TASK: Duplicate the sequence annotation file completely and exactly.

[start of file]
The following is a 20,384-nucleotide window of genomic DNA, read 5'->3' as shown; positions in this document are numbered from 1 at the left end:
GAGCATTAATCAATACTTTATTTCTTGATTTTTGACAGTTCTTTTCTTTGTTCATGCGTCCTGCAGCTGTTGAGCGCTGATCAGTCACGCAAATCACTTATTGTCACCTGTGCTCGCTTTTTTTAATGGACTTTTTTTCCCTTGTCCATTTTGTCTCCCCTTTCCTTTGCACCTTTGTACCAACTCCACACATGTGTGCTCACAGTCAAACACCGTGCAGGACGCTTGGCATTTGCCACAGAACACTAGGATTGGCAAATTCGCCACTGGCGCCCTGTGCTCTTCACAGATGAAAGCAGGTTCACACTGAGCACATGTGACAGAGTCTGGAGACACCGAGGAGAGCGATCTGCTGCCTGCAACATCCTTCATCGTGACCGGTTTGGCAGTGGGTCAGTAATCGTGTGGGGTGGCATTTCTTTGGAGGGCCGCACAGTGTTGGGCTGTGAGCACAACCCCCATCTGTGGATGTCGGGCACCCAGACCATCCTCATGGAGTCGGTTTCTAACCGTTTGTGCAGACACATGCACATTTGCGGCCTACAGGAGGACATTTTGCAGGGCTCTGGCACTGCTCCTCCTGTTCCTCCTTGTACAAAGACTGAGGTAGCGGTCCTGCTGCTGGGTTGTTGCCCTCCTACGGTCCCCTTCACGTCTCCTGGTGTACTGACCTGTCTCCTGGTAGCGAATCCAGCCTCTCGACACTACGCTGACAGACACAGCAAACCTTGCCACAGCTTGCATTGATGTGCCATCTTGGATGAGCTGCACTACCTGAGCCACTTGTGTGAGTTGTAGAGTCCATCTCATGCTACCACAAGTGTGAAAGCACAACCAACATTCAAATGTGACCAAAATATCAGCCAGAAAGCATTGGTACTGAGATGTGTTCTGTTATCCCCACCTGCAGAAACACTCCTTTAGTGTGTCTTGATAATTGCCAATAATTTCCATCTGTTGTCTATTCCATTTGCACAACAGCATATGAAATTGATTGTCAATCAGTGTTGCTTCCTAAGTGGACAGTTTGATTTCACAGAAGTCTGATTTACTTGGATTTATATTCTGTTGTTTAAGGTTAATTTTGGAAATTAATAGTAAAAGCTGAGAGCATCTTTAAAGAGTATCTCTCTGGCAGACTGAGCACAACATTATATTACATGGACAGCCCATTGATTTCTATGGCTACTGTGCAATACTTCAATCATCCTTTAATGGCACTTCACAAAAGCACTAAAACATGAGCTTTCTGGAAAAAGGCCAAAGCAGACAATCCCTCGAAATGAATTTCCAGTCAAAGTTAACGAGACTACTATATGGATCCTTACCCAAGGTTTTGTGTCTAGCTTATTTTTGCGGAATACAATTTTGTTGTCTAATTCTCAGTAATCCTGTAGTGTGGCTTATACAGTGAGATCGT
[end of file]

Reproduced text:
The following is a 20,384-nucleotide window of genomic DNA, read 5'->3' as shown; positions in this document are numbered from 1 at the left end:
GAGCATTAATCAATACTTTATTTCTTGATTTTTGACAGTTCTTTTCTTTGTTCATGCGTCCTGCAGCTGTTGAGCGCTGATCAGTCACGCAAATCACTTATTGTCACCTGTGCTCGCTTTTTTTAATGGACTTTTTTTCCCTTGTCCATTTTGTCTCCCCTTTCCTTTGCACCTTTGTACCAACTCCACACATGTGTGCTCACAGTCAAACACCGTGCAGGACGCTTGGCATTTGCCACAGAACACTAGGATTGGCAAATTCGCCACTGGCGCCCTGTGCTCTTCACAGATGAAAGCAGGTTCACACTGAGCACATGTGACAGAGTCTGGAGACACCGAGGAGAGCGATCTGCTGCCTGCAACATCCTTCATCGTGACCGGTTTGGCAGTGGGTCAGTAATCGTGTGGGGTGGCATTTCTTTGGAGGGCCGCACAGTGTTGGGCTGTGAGCACAACCCCCATCTGTGGATGTCGGGCACCCAGACCATCCTCATGGAGTCGGTTTCTAACCGTTTGTGCAGACACATGCACATTTGCGGCCTACAGGAGGACATTTTGCAGGGCTCTGGCACTGCTCCTCCTGTTCCTCCTTGTACAAAGACTGAGGTAGCGGTCCTGCTGCTGGGTTGTTGCCCTCCTACGGTCCCCTTCACGTCTCCTGGTGTACTGACCTGTCTCCTGGTAGCGAATCCAGCCTCTCGACACTACGCTGACAGACACAGCAAACCTTGCCACAGCTTGCATTGATGTGCCATCTTGGATGAGCTGCACTACCTGAGCCACTTGTGTGAGTTGTAGAGTCCATCTCATGCTACCACAAGTGTGAAAGCACAACCAACATTCAAATGTGACCAAAATATCAGCCAGAAAGCATTGGTACTGAGATGTGTTCTGTTATCCCCACCTGCAGAAACACTCCTTTAGTGTGTCTTGATAATTGCCAATAATTTCCATCTGTTGTCTATTCCATTTGCACAACAGCATATGAAATTGATTGTCAATCAGTGTTGCTTCCTAAGTGGACAGTTTGATTTCACAGAAGTCTGATTTACTTGGATTTATATTCTGTTGTTTAAGGTTAATTTTGGAAATTAATAGTAAAAGCTGAGAGCATCTTTAAAGAGTATCTCTCTGGCAGACTGAGCACAACATTATATTACATGGACAGCCCATTGATTTCTATGGCTACTGTGCAATACTTCAATCATCCTTTAATGGCACTTCACAAAAGCACTAAAACATGAGCTTTCTGGAAAAAGGCCAAAGCAGACAATCCCTCGAAATGAATTTCCAGTCAAAGTTAACGAGACTACTATATGGATCCTTACCCAAGGTTTTGTGTCTAGCTTATTTTTGCGGAATACAATTTTGTTGTCTAATTCTCAGTAATCCTGTAGTGTGGCTTATACAGTGAGATCGT